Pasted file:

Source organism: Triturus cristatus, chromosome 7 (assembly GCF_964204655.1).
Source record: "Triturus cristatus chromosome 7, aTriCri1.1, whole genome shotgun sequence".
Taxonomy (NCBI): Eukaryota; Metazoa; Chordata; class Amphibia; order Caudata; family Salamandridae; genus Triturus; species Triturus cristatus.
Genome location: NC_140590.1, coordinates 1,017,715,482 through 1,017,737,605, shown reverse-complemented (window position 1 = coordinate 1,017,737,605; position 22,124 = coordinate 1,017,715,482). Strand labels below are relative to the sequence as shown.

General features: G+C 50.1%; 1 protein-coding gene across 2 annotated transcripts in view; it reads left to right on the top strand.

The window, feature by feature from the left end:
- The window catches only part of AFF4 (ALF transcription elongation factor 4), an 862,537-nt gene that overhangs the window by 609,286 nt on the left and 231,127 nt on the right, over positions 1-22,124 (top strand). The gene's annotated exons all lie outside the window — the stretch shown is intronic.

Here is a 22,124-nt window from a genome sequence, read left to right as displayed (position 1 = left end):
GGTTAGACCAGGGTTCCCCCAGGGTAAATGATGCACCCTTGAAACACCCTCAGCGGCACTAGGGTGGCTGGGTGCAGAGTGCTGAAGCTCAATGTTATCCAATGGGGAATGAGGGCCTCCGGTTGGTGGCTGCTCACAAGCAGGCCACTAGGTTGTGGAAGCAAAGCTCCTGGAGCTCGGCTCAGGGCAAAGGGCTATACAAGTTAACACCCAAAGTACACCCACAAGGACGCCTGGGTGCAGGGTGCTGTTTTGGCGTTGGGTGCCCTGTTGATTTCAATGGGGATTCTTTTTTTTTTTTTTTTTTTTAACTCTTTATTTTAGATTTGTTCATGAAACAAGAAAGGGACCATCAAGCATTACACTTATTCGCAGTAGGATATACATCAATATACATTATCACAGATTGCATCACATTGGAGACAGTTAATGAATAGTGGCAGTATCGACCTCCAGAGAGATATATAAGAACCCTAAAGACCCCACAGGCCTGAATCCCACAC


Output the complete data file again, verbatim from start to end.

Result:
Source organism: Triturus cristatus, chromosome 7 (assembly GCF_964204655.1).
Source record: "Triturus cristatus chromosome 7, aTriCri1.1, whole genome shotgun sequence".
Taxonomy (NCBI): Eukaryota; Metazoa; Chordata; class Amphibia; order Caudata; family Salamandridae; genus Triturus; species Triturus cristatus.
Genome location: NC_140590.1, coordinates 1,017,715,482 through 1,017,737,605, shown reverse-complemented (window position 1 = coordinate 1,017,737,605; position 22,124 = coordinate 1,017,715,482). Strand labels below are relative to the sequence as shown.

General features: G+C 50.1%; 1 protein-coding gene across 2 annotated transcripts in view; it reads left to right on the top strand.

The window, feature by feature from the left end:
- The window catches only part of AFF4 (ALF transcription elongation factor 4), an 862,537-nt gene that overhangs the window by 609,286 nt on the left and 231,127 nt on the right, over positions 1-22,124 (top strand). The gene's annotated exons all lie outside the window — the stretch shown is intronic.

Here is a 22,124-nt window from a genome sequence, read left to right as displayed (position 1 = left end):
GGTTAGACCAGGGTTCCCCCAGGGTAAATGATGCACCCTTGAAACACCCTCAGCGGCACTAGGGTGGCTGGGTGCAGAGTGCTGAAGCTCAATGTTATCCAATGGGGAATGAGGGCCTCCGGTTGGTGGCTGCTCACAAGCAGGCCACTAGGTTGTGGAAGCAAAGCTCCTGGAGCTCGGCTCAGGGCAAAGGGCTATACAAGTTAACACCCAAAGTACACCCACAAGGACGCCTGGGTGCAGGGTGCTGTTTTGGCGTTGGGTGCCCTGTTGATTTCAATGGGGATTCTTTTTTTTTTTTTTTTTTTTAACTCTTTATTTTAGATTTGTTCATGAAACAAGAAAGGGACCATCAAGCATTACACTTATTCGCAGTAGGATATACATCAATATACATTATCACAGATTGCATCACATTGGAGACAGTTAATGAATAGTGGCAGTATCGACCTCCAGAGAGATATATAAGAACCCTAAAGACCCCACAGGCCTGAATCCCACAC